A Sweet Savor Contact Miscellaneous Audio Messages Penmen


At Br. L. Harding’s, New Milford, Susq’h.
Co., Pa., Nov.
27, 1840.

MY DEAR BROTHER BEEBE: – As I have to write to you on business, – having of late a few more thoughts, I shall embrace the present opportunity to tell you them.

A few days since, in some house where I was, I cast my eyes on a work which appeared to be of great antiquity; and I felt half inclined to spend a leisure moment in examining its contents. In turning over a few of its pages I found it to contain a circle of information on various and some apparently discordant subjects. It might serve as a compass either to the mariner floating in his feeble bark across the sea of life, or to the traveller passing through the vast wilderness of sin. It might also serve as a map to the land man, or as a chart to the seaman. It contained some of the most ancient historical sketches that I ever had heard of, and records of some things that took place before time began. And besides, a great many other useful and entertaining things were contained in it, (for I presume it was the intention of the author to make it the most useful and entertaining of any book extant at the time of its publication.) I cast my eyes, as I was glancing along its pages, on some ancient records of schools; their teachers, their scholars, their manner of teaching, the progress of their scholars, &c. Having, myself, spent some little time in different schools, and under different regulations, I had my curiosity somewhat attracted by an account that I saw of a certain scholar, (as some of his remonstrances with his teacher were recorded.) And his stubbornness being so manifest, brought a train of reflections into my mind that I did not know but might yield some amusement to some others whose minds were as weak as my own.

The scholar was one of a high grace, i. e., his fare was sumptious and his clothing gar, while he lived; and his sentiments the same as are taught by those we are in the habit of calling New School folks: or, in other words he believed the missionary doctrine and advocated it with great zeal. But I noticed that the record stated that it was in hell that he enjoyed the opportunity of most affectionately attempting to vindicate his mission cause. And there is not the least room left us to doubt but that he as fully believed as any of our missionaries do, that it would avail to the salvation of some that otherwise would be lost, if a missionary of the RIGHT STAMP, such as he would choose, should be sent. It does not appear however that all the formulas with which the mission system has since been decorated by the sapient heads of the present department, were so very important in his view as they are now claimed to be: otherwise he might have called on a board of directors, who might have manifested more union with his doctrine in hell than father Abraham did. But father Abraham being in heaven, and knowing that his son’s zeal was misguided by a false doctrine, would not yield the point, nor grant his corrupt petition, though he vehemently plead the claims of the heathen before him. Yea, though he had like many of his missionary brethren of the present day, the effrontery to contradict the pure testimony, yet Abraham was like some they now call stubborn, and stuck for the testimony of Moses and the prophets. To me it appeared there was a real coincidence in the plea was that if one went unto them from the dead they would repent, and of course not come to the place of torment. The popular plea is in substance the same: If we send missionaries qualified from the schools, (dead as theologians are as to communications of the Spirit of God) men will repent. Abraham knew the doctrine to be false, and so do all who walk in the light of truth; and so would many that are engaged in it, if they believed Moses and the prophets, and the record that God has given to his Son: for in that record it is fully shown that some that did know that Jesus had risen from the dead, would not repent nor be persuaded to escape from that place of torment; but were employed as missionaries at high wages, to go and proclaim that which they knew to be a falsehood.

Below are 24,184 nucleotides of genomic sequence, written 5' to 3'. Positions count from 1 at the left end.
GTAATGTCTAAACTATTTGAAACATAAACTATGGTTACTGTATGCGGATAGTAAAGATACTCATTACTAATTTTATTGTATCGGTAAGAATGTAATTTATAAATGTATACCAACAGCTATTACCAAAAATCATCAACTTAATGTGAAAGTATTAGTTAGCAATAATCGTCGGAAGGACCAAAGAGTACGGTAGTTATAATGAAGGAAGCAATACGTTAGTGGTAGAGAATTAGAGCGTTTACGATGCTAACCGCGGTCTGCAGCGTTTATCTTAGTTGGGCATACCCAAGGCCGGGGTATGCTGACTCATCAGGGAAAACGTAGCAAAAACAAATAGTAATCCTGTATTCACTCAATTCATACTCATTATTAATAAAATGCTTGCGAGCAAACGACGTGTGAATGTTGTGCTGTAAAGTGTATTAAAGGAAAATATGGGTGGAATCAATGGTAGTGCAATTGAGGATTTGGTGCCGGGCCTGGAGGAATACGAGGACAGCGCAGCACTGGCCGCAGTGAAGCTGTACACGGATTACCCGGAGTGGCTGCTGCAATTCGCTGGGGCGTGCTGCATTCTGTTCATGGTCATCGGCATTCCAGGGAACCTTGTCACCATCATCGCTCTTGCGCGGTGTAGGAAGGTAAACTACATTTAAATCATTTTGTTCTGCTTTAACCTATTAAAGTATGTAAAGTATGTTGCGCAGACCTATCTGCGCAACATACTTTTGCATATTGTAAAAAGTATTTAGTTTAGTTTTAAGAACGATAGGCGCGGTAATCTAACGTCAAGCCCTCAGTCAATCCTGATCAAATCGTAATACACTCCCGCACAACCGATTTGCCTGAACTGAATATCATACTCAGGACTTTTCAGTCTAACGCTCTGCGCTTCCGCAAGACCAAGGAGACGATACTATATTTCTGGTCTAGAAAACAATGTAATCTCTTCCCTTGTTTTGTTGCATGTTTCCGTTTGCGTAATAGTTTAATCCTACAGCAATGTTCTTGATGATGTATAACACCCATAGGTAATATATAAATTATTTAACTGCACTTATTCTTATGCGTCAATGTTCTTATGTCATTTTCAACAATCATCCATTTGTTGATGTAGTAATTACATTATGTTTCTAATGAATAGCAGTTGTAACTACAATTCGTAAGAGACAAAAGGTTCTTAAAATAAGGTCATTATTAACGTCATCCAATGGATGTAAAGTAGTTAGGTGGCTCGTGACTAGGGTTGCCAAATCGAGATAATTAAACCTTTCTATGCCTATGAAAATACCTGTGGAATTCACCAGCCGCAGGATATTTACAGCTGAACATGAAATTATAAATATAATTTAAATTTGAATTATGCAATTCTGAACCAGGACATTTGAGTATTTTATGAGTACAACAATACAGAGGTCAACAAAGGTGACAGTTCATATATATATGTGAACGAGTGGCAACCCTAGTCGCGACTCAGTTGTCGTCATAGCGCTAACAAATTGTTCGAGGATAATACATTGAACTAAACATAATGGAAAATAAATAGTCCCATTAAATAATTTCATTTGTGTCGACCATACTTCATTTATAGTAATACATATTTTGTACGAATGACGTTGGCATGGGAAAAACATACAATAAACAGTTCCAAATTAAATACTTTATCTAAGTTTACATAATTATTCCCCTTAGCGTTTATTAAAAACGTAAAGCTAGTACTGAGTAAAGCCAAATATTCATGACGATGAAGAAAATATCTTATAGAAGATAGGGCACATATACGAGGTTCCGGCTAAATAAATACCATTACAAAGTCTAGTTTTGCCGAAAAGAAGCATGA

Yours as ever,

Signs of the Times.
Volume 8, No. 23.
December 1, 1840